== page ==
Monday, February 8, 2010

Lazio Takes On The Times

GOP gubernatorial hopeful Rick Lazio has upped the ante on the New York Times, sending a letter to Executive Editor Bill Keller in which he accuses the paper of committing "psychological warfare" on Gov. David Paterson.

This is hardly the first time the former Long Island congressman has taken on the role of protecting and/or defending the embattled governor he purportedly wants to defeat in the fall. (This is Lazio's second statement on rumorgate today).

Of course, we all know who the real target is here.

Lazio probably figures he's unlikely to get the Times endorsement anyway, so he might as well swing for the fences on this one.

Here's the text of Lazio's letter, which he helpfully made public in the form of a press release:

Dear Mr. Keller,

Your paper has generated a media firestorm that is directly hurting the Governor of the State of New York, David Paterson. This is not because of a story you have published, but because of the hype surrounding an unconfirmed story that has grown larger than the Super Bowl Halftime Show.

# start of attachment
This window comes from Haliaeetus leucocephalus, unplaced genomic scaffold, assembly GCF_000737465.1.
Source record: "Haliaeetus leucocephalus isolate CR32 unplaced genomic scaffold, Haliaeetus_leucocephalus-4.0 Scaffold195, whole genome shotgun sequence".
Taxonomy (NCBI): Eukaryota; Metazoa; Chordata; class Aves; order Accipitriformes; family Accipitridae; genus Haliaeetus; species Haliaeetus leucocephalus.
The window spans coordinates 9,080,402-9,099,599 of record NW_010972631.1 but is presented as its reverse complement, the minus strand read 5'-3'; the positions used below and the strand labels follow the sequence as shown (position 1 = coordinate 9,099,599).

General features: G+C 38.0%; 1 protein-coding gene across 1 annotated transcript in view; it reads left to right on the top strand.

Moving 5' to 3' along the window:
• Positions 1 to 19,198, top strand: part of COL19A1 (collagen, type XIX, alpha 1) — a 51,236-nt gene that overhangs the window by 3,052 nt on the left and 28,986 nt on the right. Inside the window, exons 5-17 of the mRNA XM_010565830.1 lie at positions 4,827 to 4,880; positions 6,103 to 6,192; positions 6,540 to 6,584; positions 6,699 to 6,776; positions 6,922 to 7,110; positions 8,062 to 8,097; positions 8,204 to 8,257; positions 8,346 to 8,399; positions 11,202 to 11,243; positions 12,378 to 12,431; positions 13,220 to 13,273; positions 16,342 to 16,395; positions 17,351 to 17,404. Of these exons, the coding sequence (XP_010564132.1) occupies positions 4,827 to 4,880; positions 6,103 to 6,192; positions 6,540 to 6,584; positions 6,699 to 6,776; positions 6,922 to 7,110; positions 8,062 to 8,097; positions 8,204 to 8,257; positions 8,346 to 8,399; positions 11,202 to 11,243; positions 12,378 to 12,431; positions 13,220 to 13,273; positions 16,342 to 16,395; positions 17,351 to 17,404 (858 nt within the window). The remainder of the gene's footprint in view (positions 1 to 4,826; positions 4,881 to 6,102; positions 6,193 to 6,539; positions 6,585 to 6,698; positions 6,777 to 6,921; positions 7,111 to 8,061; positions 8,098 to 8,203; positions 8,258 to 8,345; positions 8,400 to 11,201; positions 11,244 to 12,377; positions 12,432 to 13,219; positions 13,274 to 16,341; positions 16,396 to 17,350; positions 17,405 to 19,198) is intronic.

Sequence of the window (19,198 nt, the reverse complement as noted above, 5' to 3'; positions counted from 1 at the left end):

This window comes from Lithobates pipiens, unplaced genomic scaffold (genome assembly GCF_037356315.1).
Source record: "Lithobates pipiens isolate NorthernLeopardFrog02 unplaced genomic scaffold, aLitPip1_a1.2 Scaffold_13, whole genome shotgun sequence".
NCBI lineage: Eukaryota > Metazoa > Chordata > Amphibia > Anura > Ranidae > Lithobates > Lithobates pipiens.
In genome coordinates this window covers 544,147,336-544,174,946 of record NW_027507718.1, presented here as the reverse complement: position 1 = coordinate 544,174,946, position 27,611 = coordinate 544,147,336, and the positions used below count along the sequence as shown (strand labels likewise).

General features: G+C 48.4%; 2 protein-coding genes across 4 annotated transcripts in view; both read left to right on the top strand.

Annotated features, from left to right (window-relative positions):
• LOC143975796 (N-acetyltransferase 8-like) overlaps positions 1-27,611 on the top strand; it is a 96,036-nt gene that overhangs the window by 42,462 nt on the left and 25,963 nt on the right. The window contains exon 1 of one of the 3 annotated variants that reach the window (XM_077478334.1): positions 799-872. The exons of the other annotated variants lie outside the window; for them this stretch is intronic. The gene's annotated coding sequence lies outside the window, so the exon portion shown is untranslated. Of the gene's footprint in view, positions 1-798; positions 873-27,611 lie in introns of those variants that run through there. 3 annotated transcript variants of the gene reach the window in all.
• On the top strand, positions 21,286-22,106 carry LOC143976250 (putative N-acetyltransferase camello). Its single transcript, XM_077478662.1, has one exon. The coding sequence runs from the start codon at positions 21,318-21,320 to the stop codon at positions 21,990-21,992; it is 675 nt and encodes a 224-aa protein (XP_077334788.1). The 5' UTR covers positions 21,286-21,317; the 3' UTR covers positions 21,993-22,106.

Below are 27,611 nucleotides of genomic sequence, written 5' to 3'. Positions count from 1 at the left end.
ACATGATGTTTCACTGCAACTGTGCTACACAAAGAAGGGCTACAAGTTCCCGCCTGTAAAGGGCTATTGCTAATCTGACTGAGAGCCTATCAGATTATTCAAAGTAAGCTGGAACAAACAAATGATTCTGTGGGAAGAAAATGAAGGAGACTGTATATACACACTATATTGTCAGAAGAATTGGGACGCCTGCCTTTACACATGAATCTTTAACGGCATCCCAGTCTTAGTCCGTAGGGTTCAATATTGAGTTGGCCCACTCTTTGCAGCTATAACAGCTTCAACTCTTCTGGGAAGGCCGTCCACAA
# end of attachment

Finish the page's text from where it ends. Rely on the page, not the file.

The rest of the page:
Your paper has a responsibility to report the truth, and the public expects nothing less. End the shroud of secrecy surrounding your potential story.

If the New York Times is working on or has a story, then you should confirm or print it. If you do not, then you have a moral obligation to stop the drama and the psychological warfare on Governor Paterson.

Unfortunately, these rumors about the Governor are a sad reflection of Albany politics. No public official deserves to be the subject of over a week of innuendo and nasty speculation. I hope you do the right thing, and do it soon.


Rick Lazio

In other Paterson-rumor-mill news:

- Ben Smith reports the Times is scheduled to interview the governor tomorrow.

- New York magazine's Gabriel Sherman quotes a source close to the Paterson camp as saying: "The piece is PG-13, not XXX. Not to say it won't be problematic, but the Aqueduct situation? That's potentially criminal. On his extramarital affairs, the question is who those people are, and what jobs they've held."

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